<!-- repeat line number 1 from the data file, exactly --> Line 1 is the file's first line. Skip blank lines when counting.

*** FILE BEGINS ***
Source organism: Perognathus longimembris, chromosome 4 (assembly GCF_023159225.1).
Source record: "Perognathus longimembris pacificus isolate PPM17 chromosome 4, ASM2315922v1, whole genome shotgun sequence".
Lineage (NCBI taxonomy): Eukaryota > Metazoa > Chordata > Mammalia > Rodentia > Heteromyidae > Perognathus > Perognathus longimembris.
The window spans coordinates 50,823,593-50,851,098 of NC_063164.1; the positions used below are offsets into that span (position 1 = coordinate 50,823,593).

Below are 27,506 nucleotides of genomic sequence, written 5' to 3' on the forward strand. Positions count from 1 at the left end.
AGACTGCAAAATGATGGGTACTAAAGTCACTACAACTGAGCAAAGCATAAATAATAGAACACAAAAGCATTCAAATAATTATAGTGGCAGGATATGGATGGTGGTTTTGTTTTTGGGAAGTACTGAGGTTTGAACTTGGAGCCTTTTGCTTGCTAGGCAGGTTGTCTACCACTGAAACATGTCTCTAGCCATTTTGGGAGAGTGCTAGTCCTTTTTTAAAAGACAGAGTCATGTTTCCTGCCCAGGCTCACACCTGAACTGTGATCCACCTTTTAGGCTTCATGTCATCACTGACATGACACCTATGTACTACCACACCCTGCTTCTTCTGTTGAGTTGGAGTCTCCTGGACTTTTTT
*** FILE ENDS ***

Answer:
Source organism: Perognathus longimembris, chromosome 4 (assembly GCF_023159225.1).